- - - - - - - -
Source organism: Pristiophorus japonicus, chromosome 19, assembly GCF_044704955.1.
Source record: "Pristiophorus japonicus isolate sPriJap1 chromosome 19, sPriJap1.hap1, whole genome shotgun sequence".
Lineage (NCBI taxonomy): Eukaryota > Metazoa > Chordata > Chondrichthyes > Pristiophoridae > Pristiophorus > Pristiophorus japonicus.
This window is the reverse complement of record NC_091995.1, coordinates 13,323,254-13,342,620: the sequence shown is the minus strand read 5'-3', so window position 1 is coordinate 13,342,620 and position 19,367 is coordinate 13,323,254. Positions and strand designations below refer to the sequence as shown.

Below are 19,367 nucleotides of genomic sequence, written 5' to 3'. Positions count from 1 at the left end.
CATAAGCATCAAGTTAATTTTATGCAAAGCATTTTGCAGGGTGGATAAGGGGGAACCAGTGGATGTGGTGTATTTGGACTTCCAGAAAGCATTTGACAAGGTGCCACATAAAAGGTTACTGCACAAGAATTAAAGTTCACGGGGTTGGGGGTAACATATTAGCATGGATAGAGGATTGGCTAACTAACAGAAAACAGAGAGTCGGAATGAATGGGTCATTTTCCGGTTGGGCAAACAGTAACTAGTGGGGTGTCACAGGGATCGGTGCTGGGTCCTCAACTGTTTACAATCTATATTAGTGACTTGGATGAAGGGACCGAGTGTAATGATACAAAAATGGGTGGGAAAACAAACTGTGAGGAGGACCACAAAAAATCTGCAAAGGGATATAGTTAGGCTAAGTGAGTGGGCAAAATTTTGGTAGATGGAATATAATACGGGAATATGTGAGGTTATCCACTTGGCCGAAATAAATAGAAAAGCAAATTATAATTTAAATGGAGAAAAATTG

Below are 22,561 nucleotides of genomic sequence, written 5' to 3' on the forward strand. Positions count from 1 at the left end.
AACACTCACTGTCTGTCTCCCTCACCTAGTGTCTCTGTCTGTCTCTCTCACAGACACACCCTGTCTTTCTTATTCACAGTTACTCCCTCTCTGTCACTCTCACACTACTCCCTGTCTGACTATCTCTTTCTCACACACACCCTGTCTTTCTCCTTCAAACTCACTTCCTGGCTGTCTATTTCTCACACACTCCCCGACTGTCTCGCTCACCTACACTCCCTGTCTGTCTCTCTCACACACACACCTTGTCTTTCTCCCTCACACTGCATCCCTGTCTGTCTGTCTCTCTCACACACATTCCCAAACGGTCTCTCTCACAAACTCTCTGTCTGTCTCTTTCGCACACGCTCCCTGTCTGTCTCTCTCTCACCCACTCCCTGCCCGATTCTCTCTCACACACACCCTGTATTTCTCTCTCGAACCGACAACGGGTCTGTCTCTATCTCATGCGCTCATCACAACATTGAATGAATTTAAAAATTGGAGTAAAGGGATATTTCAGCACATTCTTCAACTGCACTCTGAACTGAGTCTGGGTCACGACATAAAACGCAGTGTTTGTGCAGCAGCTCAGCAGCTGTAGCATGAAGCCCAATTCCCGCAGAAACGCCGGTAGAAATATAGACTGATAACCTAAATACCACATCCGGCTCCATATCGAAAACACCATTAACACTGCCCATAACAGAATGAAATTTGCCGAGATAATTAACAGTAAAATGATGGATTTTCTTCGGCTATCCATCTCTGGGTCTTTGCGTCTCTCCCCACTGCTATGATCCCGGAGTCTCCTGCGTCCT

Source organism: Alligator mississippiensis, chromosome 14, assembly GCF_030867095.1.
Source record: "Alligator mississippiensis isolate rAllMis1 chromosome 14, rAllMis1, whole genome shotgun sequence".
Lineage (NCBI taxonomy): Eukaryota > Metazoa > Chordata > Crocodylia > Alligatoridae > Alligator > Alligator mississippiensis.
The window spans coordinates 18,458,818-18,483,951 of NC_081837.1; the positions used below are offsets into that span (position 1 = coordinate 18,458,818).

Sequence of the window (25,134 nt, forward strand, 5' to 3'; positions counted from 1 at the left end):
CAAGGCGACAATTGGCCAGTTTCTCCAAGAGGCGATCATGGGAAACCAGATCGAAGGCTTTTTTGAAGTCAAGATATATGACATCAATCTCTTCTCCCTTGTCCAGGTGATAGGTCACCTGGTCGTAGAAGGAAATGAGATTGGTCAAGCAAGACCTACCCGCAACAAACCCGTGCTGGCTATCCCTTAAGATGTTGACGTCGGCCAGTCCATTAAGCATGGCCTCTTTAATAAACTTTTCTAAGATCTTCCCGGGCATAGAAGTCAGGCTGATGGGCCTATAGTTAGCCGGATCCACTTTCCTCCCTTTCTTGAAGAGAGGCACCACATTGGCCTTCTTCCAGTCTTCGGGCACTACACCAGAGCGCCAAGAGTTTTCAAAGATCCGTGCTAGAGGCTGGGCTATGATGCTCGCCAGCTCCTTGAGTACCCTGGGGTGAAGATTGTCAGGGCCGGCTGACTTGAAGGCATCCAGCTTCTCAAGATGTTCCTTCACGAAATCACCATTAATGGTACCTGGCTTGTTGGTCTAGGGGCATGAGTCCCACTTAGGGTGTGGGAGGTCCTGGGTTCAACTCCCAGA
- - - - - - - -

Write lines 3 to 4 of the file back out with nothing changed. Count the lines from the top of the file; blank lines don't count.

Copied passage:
Lineage (NCBI taxonomy): Eukaryota > Metazoa > Chordata > Chondrichthyes > Pristiophoridae > Pristiophorus > Pristiophorus japonicus.
This window is the reverse complement of record NC_091995.1, coordinates 13,323,254-13,342,620: the sequence shown is the minus strand read 5'-3', so window position 1 is coordinate 13,342,620 and position 19,367 is coordinate 13,323,254. Positions and strand designations below refer to the sequence as shown.